Chess Knight Move
[4137] Chess Knight Move - Find the country and its capital city, using the move of a chess knight. First letter is C. Length of words in solution: 7,7,8,6. - #brainteasers #wordpuzzles #chessknightmove - Correct Answers: 21 - The first user who solved this task is Thinh Ddh
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Chess Knight Move

Find the country and its capital city, using the move of a chess knight. First letter is C. Length of words in solution: 7,7,8,6.
Correct answers: 21
The first user who solved this task is Thinh Ddh.
#brainteasers #wordpuzzles #chessknightmove
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A police officer pulls over a...

A police officer pulls over a driver and informs him that he has just won $5,000 in a safety competition, all because he is wearing his seat belt.
"What are you going to do with the prize money?" the officer asks.
The man responds, "I guess I'll go to driving school and get my license."
His wife says, "Officer, don't listen to him. He's a smart aleck when he's drunk."
The guy in the back seat pops up out from under the blanket and says, "I knew we wouldn't get far in this stolen car."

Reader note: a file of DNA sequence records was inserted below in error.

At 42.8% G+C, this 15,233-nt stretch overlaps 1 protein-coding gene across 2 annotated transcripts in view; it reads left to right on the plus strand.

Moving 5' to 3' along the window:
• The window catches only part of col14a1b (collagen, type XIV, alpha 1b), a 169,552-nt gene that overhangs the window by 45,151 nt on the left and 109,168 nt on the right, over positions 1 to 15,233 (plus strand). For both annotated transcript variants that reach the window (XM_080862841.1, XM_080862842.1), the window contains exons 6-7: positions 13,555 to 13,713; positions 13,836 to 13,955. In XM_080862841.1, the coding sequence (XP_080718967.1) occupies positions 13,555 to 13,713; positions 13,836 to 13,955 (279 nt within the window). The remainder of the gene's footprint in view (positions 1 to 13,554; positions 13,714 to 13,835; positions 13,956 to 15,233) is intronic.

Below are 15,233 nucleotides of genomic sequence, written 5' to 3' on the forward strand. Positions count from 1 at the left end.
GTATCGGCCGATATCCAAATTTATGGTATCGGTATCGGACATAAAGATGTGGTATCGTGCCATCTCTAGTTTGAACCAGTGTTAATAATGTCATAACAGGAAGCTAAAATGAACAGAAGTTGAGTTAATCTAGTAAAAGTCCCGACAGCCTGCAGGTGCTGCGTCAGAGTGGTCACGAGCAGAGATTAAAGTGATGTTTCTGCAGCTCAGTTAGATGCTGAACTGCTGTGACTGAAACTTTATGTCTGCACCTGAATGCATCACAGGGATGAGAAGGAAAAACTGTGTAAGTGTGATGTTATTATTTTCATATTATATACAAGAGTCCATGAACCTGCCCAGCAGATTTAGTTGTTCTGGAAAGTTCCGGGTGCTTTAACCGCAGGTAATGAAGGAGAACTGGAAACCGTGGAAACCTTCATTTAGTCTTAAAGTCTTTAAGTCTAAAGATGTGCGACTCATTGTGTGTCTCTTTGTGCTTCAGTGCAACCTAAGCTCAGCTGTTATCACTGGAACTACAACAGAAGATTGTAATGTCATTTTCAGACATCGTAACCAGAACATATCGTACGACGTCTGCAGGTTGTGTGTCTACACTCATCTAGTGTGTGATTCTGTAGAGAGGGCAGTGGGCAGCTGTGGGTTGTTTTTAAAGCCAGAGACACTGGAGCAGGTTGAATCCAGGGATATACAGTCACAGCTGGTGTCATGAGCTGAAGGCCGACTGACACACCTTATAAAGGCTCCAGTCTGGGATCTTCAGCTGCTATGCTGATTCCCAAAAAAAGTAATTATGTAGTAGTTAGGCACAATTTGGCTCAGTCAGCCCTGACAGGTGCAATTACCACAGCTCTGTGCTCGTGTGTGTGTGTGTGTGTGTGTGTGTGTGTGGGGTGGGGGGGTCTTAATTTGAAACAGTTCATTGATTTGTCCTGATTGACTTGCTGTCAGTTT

Just then a knock comes from the trunk and a voice calls out, "Are we over the border yet?"
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Clinton Joseph Davisson

Born 22 Oct 1881; died 1 Feb 1958 at age 76. American physicist who shared the Nobel Prize for Physics in 1937 (with Englishman George P. Thomson) for discovering that electrons can be diffracted like light waves, thus verifying the thesis of Louis de Broglie that electrons behave both as waves and as particles. Davisson studied the effect of electron bombardment on surfaces, and observed (1925) the angle of reflection could depend on crystal orientation. Following Louis de Broglie's theory of the wave nature of particles, he realized that his results could be due to diffraction of electrons by the pattern of atoms on the crystal surface. Davisson worked with Lester Germer in an experiment in which electrons bouncing off a nickel surface produced wave patterns similar to those formed by light reflected from a diffraction grating, and supporting de Broglie's electron wavelength = (h/p). This discovery has been applied to the study of nuclear, atomic, and molecular structure. Davisson helped develop the electron microscope which uses the wave nature of electrons to view details smaller than the wavelength of visible light.
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